“But,” said the grandmother, “the people would not have the great King
for their lord.

“‘They sent their soldiers against him, and took him prisoner; they
dressed him, by way of mockery, in crown and sceptre, and in a silken
cloak, and made him go out to the place of execution, bearing a heavy
cross. Oh, my child, the good King loved the high mountains. At night he
used to climb them to talk with those who dwelt in heaven, and he liked
by day to sit on the mountain-side and talk to the listening people.
But now they led him up on a mountain to crucify him. They drove nails
through his hands and feet, and hung the good King on a cross, as if he
had been a robber or a malefactor.

“‘And the people mocked at him. Only his mother and his friends wept,
that he should die before he had been a King.

“‘Oh, how the dead things mourned his death!

“‘The sun lost its light, and the mountains trembled; the curtain in the
temple was rent asunder, and the graves opened, that the dead might rise
up and show their grief.’

“The little one lay with her head on her grandmother’s knee, and sobbed
as if her heart would break.

“‘Do not weep, little one; the good King rose from his grave and went up
to his Father in heaven.’

“‘Grandmother,’ sobbed the poor little thing, ‘did he ever get any
kingdom?’

“‘He sits on God’s right hand in heaven.’

“But that did not comfort her. She wept helplessly and unrestrainedly, as
only a child can weep.

“‘Why were they so cruel to him? Why were they allowed to be so cruel to
him?’

“Her grandmother was almost frightened at her overwhelming sorrow.

“‘Say, grandmother, say that you have not told it right! Say that it did
not end so! Say that they were not so cruel to the good King! Say that he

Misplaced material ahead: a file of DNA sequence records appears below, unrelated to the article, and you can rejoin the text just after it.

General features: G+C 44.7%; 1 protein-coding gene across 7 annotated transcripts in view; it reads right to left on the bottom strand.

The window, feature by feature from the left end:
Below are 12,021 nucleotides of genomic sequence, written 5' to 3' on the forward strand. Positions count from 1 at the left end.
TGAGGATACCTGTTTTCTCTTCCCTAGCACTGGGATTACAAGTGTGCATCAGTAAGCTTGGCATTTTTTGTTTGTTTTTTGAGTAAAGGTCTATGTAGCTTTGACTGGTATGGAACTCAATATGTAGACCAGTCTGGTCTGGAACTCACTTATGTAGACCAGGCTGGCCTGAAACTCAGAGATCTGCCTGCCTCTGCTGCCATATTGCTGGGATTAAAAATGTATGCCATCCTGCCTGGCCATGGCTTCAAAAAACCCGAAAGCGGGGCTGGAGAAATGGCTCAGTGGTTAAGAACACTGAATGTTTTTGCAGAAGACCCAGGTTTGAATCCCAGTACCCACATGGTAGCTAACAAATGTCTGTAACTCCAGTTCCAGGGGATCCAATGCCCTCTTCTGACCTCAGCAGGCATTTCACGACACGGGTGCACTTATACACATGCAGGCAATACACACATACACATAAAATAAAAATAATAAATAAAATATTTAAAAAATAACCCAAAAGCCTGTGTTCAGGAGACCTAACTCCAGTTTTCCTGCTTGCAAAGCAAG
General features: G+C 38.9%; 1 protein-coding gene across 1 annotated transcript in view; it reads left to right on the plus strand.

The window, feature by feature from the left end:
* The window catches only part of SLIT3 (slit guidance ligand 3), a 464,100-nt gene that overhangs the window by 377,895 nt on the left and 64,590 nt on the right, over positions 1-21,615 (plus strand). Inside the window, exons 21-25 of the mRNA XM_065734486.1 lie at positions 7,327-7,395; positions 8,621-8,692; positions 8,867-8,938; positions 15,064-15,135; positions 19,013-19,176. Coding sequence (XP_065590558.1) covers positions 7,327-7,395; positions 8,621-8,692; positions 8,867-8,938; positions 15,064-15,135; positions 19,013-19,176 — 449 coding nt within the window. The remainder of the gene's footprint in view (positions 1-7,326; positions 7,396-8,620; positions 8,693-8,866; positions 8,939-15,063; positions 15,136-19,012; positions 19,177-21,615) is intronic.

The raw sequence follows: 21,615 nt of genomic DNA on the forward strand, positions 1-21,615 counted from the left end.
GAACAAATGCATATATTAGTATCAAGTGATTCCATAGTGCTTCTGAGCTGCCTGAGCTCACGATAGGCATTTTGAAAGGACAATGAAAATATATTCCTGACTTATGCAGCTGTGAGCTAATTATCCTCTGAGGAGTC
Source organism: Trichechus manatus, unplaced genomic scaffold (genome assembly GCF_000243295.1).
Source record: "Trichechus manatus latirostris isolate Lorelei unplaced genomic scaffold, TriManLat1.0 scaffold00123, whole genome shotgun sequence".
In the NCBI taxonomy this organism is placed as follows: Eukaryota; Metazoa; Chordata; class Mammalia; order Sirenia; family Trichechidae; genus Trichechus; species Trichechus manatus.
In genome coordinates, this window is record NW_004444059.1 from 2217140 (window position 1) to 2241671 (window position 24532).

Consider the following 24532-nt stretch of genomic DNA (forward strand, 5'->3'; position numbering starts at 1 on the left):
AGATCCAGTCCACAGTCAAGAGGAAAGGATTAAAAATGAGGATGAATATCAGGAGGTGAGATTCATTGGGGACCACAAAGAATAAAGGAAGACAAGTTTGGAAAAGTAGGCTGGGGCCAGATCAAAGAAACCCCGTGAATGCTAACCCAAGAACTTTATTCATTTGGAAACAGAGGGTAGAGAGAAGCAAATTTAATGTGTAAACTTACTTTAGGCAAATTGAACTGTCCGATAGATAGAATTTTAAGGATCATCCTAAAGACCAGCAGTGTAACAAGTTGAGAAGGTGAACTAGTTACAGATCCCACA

got a kingdom on earth!’

“She threw her arms around the old woman and beseeched her with streaming
tears.

“‘Child, child,’ said her grandmother, to console her. ‘There are some
who believe that he will come again. Then he will put the earth under
his power and direct it. The beautiful earth will be a glorious kingdom.
It shall last a thousand years. Then the fierce animals will be gentle;
little children will play by the viper’s nest, and bears and cows will
eat together. No one shall injure or destroy the other; the lance shall
be bent into scythes, and the sword forged into ploughs. And everything
shall be play and happiness, for the good will possess the earth.’

“Then the little one’s face brightened behind her tears.

“‘Will the good King then get a throne, grandmother?’

“‘A throne of gold.’

“‘And servants, and courtiers, and a golden crown?’

“‘Yes.’

“‘Will he come soon, grandmother?’

“‘No one knows when he will come.’

“‘May I sit on a stool at his feet?’

“‘You may.’

“‘Grandmother, I am so happy,’ says the little one.

“Evening after evening, through many winters, they both sat by the fire
and talked of the good King and his kingdom. The little one dreamed of
the kingdom which should last a thousand years, both by night and by day.
She never wearied of adorning it with everything beautiful which she
could think of.

“Ebba Dohna never dared to speak of it to any one; but from that evening
she only lived for the Lord’s kingdom, and to await his coming.

“When the evening sun crimsoned the western sky, she wondered if he would
ever appear there, glowing with a mild splendor, followed by a host of
millions of angels, and march by her, allowing her to touch the hem of
his garment.

“She often thought, too, of those pious women who had hung a veil over
their heads, and never lifted their eyes from the ground, but shut